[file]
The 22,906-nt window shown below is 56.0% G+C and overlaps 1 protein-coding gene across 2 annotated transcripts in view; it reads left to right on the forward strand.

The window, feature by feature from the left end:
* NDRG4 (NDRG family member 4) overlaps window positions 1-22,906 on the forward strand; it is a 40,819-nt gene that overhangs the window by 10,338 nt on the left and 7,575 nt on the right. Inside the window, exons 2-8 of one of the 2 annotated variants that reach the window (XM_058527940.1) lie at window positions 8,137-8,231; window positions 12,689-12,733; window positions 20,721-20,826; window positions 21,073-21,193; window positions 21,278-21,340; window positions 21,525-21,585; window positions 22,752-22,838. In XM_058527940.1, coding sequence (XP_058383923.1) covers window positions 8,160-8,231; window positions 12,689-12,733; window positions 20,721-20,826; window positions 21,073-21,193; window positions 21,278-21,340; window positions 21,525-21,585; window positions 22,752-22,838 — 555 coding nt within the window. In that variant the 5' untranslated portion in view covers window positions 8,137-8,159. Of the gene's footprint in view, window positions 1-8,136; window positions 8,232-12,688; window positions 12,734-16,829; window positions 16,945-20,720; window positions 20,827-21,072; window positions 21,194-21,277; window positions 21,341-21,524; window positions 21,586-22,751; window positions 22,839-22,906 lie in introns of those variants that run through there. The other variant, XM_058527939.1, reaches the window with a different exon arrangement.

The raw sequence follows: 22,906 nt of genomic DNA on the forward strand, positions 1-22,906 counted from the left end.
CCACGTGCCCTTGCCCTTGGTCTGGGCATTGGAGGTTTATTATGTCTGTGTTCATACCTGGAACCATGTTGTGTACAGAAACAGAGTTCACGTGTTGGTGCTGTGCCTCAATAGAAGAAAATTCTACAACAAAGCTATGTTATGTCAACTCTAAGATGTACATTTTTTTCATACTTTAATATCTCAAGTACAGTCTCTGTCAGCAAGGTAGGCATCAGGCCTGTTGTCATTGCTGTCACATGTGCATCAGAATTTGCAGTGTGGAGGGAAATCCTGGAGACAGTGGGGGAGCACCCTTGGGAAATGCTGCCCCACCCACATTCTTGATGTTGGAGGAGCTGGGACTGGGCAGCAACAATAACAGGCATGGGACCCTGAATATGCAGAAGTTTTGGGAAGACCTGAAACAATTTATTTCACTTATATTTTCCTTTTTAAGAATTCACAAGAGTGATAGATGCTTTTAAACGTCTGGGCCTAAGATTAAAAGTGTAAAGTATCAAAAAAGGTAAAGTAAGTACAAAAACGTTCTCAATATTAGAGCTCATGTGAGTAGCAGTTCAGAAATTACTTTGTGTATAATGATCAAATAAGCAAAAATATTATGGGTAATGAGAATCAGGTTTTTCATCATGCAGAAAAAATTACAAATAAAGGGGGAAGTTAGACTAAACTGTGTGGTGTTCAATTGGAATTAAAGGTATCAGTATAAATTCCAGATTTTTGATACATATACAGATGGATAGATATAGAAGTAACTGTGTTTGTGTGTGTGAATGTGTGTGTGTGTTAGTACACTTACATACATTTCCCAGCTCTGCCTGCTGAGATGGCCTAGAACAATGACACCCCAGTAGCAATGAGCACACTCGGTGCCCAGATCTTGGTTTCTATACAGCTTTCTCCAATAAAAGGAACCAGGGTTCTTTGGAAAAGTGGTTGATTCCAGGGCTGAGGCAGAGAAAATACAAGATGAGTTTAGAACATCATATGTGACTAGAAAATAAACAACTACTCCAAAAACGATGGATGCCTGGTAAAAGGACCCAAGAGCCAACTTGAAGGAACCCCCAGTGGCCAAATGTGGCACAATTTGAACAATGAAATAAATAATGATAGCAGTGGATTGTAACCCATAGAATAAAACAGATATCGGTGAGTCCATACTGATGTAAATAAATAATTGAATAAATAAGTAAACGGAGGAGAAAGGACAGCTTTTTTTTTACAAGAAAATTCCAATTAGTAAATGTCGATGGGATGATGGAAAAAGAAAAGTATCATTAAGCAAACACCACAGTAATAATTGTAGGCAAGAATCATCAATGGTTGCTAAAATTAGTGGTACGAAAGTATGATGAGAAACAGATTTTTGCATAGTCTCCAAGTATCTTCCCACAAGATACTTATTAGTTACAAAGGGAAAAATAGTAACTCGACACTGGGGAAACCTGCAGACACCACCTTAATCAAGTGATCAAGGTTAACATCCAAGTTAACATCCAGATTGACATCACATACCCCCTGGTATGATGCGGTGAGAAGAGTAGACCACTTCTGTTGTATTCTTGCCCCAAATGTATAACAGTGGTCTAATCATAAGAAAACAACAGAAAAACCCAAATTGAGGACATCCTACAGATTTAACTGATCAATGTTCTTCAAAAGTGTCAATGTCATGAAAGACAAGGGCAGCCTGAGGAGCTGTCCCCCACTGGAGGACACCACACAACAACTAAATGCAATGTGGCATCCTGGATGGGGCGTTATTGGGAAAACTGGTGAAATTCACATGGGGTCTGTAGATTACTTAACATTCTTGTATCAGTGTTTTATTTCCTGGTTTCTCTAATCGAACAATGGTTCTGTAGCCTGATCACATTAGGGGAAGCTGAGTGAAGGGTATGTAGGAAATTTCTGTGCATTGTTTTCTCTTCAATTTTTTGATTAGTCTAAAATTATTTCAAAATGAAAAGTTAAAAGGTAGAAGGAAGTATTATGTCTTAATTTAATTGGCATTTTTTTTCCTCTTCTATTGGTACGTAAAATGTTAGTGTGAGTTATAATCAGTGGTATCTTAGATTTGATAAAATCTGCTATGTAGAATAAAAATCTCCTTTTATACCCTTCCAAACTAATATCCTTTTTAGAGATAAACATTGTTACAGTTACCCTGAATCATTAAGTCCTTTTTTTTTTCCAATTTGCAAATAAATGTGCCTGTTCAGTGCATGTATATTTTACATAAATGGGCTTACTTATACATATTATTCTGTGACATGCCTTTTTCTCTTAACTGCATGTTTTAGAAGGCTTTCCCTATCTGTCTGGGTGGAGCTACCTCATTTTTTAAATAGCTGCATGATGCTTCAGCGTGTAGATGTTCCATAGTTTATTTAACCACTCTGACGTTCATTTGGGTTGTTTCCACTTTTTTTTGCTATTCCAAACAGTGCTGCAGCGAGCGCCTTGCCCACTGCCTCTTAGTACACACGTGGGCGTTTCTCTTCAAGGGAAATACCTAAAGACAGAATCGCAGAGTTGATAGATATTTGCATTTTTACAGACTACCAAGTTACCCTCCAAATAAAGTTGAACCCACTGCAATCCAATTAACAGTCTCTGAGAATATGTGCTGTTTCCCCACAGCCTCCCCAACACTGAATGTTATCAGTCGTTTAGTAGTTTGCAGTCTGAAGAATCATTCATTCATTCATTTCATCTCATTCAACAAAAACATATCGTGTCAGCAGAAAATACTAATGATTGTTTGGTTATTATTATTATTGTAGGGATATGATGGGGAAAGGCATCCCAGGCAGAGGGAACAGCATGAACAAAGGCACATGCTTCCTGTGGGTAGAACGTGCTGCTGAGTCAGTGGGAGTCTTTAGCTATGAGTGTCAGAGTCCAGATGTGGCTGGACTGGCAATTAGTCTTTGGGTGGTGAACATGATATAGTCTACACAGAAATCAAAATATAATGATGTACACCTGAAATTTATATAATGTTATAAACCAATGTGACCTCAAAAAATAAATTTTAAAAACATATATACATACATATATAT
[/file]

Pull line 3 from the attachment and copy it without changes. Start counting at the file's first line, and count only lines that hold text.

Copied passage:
* NDRG4 (NDRG family member 4) overlaps window positions 1-22,906 on the forward strand; it is a 40,819-nt gene that overhangs the window by 10,338 nt on the left and 7,575 nt on the right. Inside the window, exons 2-8 of one of the 2 annotated variants that reach the window (XM_058527940.1) lie at window positions 8,137-8,231; window positions 12,689-12,733; window positions 20,721-20,826; window positions 21,073-21,193; window positions 21,278-21,340; window positions 21,525-21,585; window positions 22,752-22,838. In XM_058527940.1, coding sequence (XP_058383923.1) covers window positions 8,160-8,231; window positions 12,689-12,733; window positions 20,721-20,826; window positions 21,073-21,193; window positions 21,278-21,340; window positions 21,525-21,585; window positions 22,752-22,838 — 555 coding nt within the window. In that variant the 5' untranslated portion in view covers window positions 8,137-8,159. Of the gene's footprint in view, window positions 1-8,136; window positions 8,232-12,688; window positions 12,734-16,829; window positions 16,945-20,720; window positions 20,827-21,072; window positions 21,194-21,277; window positions 21,341-21,524; window positions 21,586-22,751; window positions 22,839-22,906 lie in introns of those variants that run through there. The other variant, XM_058527939.1, reaches the window with a different exon arrangement.